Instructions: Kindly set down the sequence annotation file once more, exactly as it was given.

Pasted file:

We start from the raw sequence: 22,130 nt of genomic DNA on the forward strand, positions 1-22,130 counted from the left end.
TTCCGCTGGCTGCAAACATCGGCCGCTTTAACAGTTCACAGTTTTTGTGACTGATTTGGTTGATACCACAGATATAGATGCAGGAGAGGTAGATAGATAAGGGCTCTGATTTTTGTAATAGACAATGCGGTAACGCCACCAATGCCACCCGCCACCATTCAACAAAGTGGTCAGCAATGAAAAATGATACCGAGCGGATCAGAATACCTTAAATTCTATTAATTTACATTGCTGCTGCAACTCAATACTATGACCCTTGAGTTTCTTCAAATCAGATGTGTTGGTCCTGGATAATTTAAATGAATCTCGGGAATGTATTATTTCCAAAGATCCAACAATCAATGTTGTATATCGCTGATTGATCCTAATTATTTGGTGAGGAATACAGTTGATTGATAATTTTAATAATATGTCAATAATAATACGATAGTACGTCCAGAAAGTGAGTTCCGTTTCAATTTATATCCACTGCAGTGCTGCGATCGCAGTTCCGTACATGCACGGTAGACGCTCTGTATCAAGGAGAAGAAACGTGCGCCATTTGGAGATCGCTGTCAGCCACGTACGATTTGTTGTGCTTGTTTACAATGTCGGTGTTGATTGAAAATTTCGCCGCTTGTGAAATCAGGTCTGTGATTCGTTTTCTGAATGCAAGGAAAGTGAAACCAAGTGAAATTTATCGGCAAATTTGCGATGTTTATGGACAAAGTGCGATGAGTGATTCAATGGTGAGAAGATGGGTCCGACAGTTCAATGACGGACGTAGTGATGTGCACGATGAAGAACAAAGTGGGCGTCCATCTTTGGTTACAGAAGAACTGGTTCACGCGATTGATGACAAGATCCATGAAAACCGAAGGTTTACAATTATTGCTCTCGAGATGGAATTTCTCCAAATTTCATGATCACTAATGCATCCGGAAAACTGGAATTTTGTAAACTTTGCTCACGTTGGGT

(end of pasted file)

We start from the raw sequence: 22,130 nt of genomic DNA on the forward strand, positions 1-22,130 counted from the left end.
TTCCGCTGGCTGCAAACATCGGCCGCTTTAACAGTTCACAGTTTTTGTGACTGATTTGGTTGATACCACAGATATAGATGCAGGAGAGGTAGATAGATAAGGGCTCTGATTTTTGTAATAGACAATGCGGTAACGCCACCAATGCCACCCGCCACCATTCAACAAAGTGGTCAGCAATGAAAAATGATACCGAGCGGATCAGAATACCTTAAATTCTATTAATTTACATTGCTGCTGCAACTCAATACTATGACCCTTGAGTTTCTTCAAATCAGATGTGTTGGTCCTGGATAATTTAAATGAATCTCGGGAATGTATTATTTCCAAAGATCCAACAATCAATGTTGTATATCGCTGATTGATCCTAATTATTTGGTGAGGAATACAGTTGATTGATAATTTTAATAATATGTCAATAATAATACGATAGTACGTCCAGAAAGTGAGTTCCGTTTCAATTTATATCCACTGCAGTGCTGCGATCGCAGTTCCGTACATGCACGGTAGACGCTCTGTATCAAGGAGAAGAAACGTGCGCCATTTGGAGATCGCTGTCAGCCACGTACGATTTGTTGTGCTTGTTTACAATGTCGGTGTTGATTGAAAATTTCGCCGCTTGTGAAATCAGGTCTGTGATTCGTTTTCTGAATGCAAGGAAAGTGAAACCAAGTGAAATTTATCGGCAAATTTGCGATGTTTATGGACAAAGTGCGATGAGTGATTCAATGGTGAGAAGATGGGTCCGACAGTTCAATGACGGACGTAGTGATGTGCACGATGAAGAACAAAGTGGGCGTCCATCTTTGGTTACAGAAGAACTGGTTCACGCGATTGATGACAAGATCCATGAAAACCGAAGGTTTACAATTATTGCTCTCGAGATGGAATTTCTCCAAATTTCATGATCACTAATGCATCCGGAAAACTGGAATTTTGTAAACTTTGCTCACGTTGGGT